Recent events in Darien, specifically regarding the suspension of coaches and the perception of those events in the public, were clearly informing upon this discussion.

Mooney spoke about the concern that may exist about the administration holding people accountable. “You hired the administration to hold people accountable and make tough decisions. In my experience, administrators are slow to take the necessary action, which can be significant problem for a district. It’s an important responsibility for the superintendent to set a tone of expectation and accountability,” Mooney said.

Vice Chairman Betsy Hagerty-Ross made the board’s role even more clear, saying, “People thought the board approved disciplinary action. I just want to make it clear that those things would never come to the board when it comes to an employee or teacher. It would never come to the board.”

Mooney agreed, saying, “Disciplinary action, short of termination, simply is never within the board’s responsibility. Your responsibility is to gauge whether you think the superintendent is effectively leading the district,” and added that perhaps a clarification might be beneficial in the future, such as saying, “the board acting through the superintendent.”

Mooney spoke about this issue and suggested there could be unrest about it. “Changing a culture can be disruptive. By that I mean when there has been a lack of accountability and accountability is asserted, people are more prone to complain,” Mooney said.

Following the talk on discipline and the role the of the board, discussion turned to the interaction with other town entities, boards, and community members, particularly during budget season. The present practice is the superintendent proposes a budget, discussion follows along with a public hearing, and then the board adopts a modified version of that budget. Town boards and RTM members are becoming involved in that process earlier and earlier, both in favor of efficiency and due to the fiscal condition of the state. Currently, concerned people from RTM committees would come up and ask questions of the board or administration and expect answers. The answers might not necessarily be expected at that moment, but in a timely manner. Those committee members might even preface their question with a disclaimer that it does not at all reflect the rest of the committee. The board and administration sought Mooney’s opinion on the best way to handle these questions.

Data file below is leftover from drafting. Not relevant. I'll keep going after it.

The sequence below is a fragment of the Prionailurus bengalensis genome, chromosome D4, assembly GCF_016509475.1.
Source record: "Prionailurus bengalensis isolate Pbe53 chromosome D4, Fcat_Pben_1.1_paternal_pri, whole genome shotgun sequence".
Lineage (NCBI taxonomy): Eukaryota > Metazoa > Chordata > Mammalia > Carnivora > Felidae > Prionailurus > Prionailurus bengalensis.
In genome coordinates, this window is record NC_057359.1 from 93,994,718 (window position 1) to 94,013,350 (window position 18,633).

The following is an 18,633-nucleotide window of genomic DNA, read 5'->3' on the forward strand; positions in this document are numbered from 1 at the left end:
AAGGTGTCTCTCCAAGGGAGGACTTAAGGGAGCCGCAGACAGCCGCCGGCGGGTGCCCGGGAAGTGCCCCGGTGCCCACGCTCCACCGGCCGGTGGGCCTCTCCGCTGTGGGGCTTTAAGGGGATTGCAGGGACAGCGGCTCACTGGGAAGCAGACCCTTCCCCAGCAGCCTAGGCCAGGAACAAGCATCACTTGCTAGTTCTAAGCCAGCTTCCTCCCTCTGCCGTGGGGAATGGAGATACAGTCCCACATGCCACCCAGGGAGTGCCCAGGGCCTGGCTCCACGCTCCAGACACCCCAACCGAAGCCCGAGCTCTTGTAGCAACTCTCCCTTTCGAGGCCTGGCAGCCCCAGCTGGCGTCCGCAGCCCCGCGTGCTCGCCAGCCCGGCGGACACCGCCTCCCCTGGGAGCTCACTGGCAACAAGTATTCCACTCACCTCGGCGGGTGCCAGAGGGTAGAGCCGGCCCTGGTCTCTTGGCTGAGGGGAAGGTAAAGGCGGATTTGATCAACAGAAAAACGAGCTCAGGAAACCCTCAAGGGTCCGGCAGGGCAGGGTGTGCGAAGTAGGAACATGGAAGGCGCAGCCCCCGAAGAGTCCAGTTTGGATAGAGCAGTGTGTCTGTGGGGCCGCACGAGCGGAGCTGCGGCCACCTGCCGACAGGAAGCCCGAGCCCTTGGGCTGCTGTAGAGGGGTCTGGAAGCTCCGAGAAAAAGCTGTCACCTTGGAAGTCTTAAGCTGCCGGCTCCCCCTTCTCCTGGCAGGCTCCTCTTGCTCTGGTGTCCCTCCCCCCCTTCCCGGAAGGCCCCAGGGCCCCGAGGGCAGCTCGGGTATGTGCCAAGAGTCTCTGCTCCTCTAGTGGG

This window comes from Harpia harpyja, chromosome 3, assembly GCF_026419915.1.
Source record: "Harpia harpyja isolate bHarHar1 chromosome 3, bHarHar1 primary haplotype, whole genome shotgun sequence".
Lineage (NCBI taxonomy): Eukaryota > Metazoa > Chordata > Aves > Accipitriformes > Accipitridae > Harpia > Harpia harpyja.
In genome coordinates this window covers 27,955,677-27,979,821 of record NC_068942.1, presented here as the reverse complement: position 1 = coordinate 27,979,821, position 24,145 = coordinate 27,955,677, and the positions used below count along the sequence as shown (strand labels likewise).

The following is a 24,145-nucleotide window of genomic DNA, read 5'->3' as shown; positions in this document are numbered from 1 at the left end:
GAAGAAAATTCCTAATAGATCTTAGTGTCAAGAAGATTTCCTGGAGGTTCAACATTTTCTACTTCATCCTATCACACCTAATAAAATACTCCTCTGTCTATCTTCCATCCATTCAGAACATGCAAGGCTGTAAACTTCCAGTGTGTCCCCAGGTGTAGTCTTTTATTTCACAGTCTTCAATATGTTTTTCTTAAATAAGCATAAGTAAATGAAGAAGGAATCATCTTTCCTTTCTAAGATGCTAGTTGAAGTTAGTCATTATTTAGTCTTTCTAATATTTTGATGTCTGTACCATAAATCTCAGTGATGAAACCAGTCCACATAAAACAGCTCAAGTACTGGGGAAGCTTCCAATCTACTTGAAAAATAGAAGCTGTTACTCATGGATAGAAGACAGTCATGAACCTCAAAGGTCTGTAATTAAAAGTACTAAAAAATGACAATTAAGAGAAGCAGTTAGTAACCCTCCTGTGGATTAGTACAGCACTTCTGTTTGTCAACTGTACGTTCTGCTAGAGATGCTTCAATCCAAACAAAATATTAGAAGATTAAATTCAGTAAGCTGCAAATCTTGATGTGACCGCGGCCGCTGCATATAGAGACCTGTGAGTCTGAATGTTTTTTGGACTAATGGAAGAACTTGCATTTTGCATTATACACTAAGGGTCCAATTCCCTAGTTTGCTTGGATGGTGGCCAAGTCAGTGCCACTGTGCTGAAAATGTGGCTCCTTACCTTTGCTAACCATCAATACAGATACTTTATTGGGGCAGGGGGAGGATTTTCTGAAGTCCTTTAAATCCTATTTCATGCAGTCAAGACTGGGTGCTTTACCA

“You would welcome the questions, but answers particularly before the board has fully considered the budget, would be premature. I would view the questions as constructive points of thought, as opposed to a deposition or an interrogation where question is posed, answer must be given,” Mooney said, adding, “Premature closure on questions, by giving answers before the board completes its work, would seem to be inconsistent with the process that results in your budget.”

McCammon agreed with this approach saying that questions, “should inform our discussion so it can be more robust, not so much a direct question and answer.”

Brenner pointed to the need of the board to answer the same question multiple times in the past as a frustration. The questions may be well intended, but those asking simply did not know the information was already available, or simply did not want to go look for it. Board members also pointed to an instance this budget season where an RTM member specifically told the board that a particular committee would not support certain items in the budget early in the budget process.

“It would be inappropriate for the town to make decisions as to your educational programs and tell you on the front end, we’re not going to do that,” said Mooney.